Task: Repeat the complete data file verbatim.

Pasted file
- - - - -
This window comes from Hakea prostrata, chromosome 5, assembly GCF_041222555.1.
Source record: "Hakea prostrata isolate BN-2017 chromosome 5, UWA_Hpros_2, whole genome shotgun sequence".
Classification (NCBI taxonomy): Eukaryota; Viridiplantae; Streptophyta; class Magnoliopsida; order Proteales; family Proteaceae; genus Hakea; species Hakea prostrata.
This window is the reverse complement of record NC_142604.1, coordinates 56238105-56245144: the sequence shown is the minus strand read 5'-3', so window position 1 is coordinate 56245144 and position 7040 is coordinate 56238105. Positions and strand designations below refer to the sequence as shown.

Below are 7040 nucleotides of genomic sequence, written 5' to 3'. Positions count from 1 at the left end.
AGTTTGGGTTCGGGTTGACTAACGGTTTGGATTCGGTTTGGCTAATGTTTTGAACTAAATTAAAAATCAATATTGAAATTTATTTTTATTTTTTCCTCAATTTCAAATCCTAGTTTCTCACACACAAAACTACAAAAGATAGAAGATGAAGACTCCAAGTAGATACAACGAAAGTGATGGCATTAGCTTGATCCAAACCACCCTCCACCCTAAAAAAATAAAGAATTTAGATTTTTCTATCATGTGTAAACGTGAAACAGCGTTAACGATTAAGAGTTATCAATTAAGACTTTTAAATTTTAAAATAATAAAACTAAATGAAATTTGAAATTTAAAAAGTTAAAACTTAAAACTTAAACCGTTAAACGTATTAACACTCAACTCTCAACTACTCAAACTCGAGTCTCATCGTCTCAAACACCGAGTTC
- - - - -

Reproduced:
This window comes from Hakea prostrata, chromosome 5, assembly GCF_041222555.1.
Source record: "Hakea prostrata isolate BN-2017 chromosome 5, UWA_Hpros_2, whole genome shotgun sequence".
Classification (NCBI taxonomy): Eukaryota; Viridiplantae; Streptophyta; class Magnoliopsida; order Proteales; family Proteaceae; genus Hakea; species Hakea prostrata.
This window is the reverse complement of record NC_142604.1, coordinates 56238105-56245144: the sequence shown is the minus strand read 5'-3', so window position 1 is coordinate 56245144 and position 7040 is coordinate 56238105. Positions and strand designations below refer to the sequence as shown.

Below are 7040 nucleotides of genomic sequence, written 5' to 3'. Positions count from 1 at the left end.
AGTTTGGGTTCGGGTTGACTAACGGTTTGGATTCGGTTTGGCTAATGTTTTGAACTAAATTAAAAATCAATATTGAAATTTATTTTTATTTTTTCCTCAATTTCAAATCCTAGTTTCTCACACACAAAACTACAAAAGATAGAAGATGAAGACTCCAAGTAGATACAACGAAAGTGATGGCATTAGCTTGATCCAAACCACCCTCCACCCTAAAAAAATAAAGAATTTAGATTTTTCTATCATGTGTAAACGTGAAACAGCGTTAACGATTAAGAGTTATCAATTAAGACTTTTAAATTTTAAAATAATAAAACTAAATGAAATTTGAAATTTAAAAAGTTAAAACTTAAAACTTAAACCGTTAAACGTATTAACACTCAACTCTCAACTACTCAAACTCGAGTCTCATCGTCTCAAACACCGAGTTC